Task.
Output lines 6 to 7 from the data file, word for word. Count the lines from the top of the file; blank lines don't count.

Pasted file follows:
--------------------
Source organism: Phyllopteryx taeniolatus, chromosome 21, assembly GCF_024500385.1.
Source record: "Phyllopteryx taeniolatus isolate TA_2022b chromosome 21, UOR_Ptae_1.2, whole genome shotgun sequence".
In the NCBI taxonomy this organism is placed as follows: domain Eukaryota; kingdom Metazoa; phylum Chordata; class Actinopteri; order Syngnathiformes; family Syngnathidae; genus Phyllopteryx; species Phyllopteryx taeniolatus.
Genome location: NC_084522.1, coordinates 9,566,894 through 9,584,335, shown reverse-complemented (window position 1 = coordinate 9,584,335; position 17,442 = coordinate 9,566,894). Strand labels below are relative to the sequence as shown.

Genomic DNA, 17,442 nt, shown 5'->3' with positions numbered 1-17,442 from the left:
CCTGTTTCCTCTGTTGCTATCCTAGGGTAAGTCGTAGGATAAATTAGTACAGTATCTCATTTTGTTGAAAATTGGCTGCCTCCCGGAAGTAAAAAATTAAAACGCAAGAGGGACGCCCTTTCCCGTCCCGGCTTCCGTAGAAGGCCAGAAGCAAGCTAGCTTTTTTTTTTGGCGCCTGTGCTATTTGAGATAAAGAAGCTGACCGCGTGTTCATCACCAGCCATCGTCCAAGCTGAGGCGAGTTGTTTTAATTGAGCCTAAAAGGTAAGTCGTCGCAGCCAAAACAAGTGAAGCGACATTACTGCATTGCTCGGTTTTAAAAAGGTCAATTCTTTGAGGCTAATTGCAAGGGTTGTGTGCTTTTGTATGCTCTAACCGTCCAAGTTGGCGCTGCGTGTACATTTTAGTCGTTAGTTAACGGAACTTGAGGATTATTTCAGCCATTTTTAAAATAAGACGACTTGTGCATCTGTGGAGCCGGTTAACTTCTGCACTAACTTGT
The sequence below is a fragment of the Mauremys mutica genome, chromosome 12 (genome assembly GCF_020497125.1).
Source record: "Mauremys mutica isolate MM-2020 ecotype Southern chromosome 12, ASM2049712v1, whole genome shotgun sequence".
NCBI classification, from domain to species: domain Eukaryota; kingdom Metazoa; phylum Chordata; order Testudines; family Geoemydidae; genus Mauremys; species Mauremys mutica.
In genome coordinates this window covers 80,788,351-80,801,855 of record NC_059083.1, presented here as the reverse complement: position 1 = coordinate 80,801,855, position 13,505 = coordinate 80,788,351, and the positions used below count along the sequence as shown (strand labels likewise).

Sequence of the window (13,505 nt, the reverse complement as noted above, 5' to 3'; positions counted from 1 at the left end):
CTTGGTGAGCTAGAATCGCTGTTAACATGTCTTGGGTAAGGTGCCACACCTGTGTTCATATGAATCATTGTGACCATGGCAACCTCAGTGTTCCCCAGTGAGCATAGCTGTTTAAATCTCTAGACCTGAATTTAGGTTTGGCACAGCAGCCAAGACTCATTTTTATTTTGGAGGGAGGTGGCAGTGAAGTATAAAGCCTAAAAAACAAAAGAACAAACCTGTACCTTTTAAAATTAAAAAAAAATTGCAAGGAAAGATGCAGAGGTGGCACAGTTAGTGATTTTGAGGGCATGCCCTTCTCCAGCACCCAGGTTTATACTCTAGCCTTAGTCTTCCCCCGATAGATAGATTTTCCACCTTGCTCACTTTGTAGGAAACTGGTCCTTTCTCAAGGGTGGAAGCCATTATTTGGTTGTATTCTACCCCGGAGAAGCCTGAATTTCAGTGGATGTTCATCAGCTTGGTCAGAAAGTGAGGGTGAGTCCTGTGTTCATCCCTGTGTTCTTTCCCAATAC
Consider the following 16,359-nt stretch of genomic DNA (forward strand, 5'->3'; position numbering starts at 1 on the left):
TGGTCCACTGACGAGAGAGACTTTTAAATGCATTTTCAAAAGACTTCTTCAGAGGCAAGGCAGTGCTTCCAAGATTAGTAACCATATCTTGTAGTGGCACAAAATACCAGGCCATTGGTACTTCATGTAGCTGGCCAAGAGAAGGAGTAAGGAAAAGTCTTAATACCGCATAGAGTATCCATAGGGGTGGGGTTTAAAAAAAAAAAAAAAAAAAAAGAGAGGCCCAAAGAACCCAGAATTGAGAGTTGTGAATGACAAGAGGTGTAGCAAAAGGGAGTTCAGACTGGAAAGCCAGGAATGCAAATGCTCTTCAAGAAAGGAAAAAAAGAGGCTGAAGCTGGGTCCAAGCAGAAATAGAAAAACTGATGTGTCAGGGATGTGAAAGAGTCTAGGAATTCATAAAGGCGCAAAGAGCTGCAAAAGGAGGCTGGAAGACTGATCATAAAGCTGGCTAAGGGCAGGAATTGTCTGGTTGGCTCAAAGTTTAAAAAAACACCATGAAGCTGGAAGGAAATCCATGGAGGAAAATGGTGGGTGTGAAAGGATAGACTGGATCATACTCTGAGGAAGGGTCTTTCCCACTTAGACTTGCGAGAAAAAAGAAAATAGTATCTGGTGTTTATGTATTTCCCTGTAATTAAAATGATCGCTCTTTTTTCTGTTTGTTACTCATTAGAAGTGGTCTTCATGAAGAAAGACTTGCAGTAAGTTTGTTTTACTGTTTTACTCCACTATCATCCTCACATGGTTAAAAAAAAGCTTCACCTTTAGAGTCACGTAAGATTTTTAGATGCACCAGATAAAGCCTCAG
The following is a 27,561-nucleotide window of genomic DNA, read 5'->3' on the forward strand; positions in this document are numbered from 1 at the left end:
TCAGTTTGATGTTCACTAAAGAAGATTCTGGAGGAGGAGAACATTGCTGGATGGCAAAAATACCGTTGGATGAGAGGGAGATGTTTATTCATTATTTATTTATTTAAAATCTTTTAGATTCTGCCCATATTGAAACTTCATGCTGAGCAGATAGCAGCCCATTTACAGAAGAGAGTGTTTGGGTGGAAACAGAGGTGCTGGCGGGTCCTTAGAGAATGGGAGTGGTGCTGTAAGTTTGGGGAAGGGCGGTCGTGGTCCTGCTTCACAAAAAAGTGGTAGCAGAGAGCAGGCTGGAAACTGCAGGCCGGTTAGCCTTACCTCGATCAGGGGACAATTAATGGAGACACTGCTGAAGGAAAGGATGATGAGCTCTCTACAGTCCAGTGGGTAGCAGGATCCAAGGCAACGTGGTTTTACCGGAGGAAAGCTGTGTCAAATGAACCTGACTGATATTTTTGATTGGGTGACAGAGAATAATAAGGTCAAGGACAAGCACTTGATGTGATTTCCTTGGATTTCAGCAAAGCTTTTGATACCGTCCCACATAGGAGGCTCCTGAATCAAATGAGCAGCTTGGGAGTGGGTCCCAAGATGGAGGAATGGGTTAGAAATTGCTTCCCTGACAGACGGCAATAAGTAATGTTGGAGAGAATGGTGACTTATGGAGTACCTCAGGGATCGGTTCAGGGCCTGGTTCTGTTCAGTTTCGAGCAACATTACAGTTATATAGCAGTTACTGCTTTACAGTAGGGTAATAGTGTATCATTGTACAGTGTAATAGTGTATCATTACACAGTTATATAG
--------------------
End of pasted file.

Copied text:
CCTGTTTCCTCTGTTGCTATCCTAGGGTAAGTCGTAGGATAAATTAGTACAGTATCTCATTTTGTTGAAAATTGGCTGCCTCCCGGAAGTAAAAAATTAAAACGCAAGAGGGACGCCCTTTCCCGTCCCGGCTTCCGTAGAAGGCCAGAAGCAAGCTAGCTTTTTTTTTTGGCGCCTGTGCTATTTGAGATAAAGAAGCTGACCGCGTGTTCATCACCAGCCATCGTCCAAGCTGAGGCGAGTTGTTTTAATTGAGCCTAAAAGGTAAGTCGTCGCAGCCAAAACAAGTGAAGCGACATTACTGCATTGCTCGGTTTTAAAAAGGTCAATTCTTTGAGGCTAATTGCAAGGGTTGTGTGCTTTTGTATGCTCTAACCGTCCAAGTTGGCGCTGCGTGTACATTTTAGTCGTTAGTTAACGGAACTTGAGGATTATTTCAGCCATTTTTAAAATAAGACGACTTGTGCATCTGTGGAGCCGGTTAACTTCTGCACTAACTTGT
The sequence below is a fragment of the Mauremys mutica genome, chromosome 12 (genome assembly GCF_020497125.1).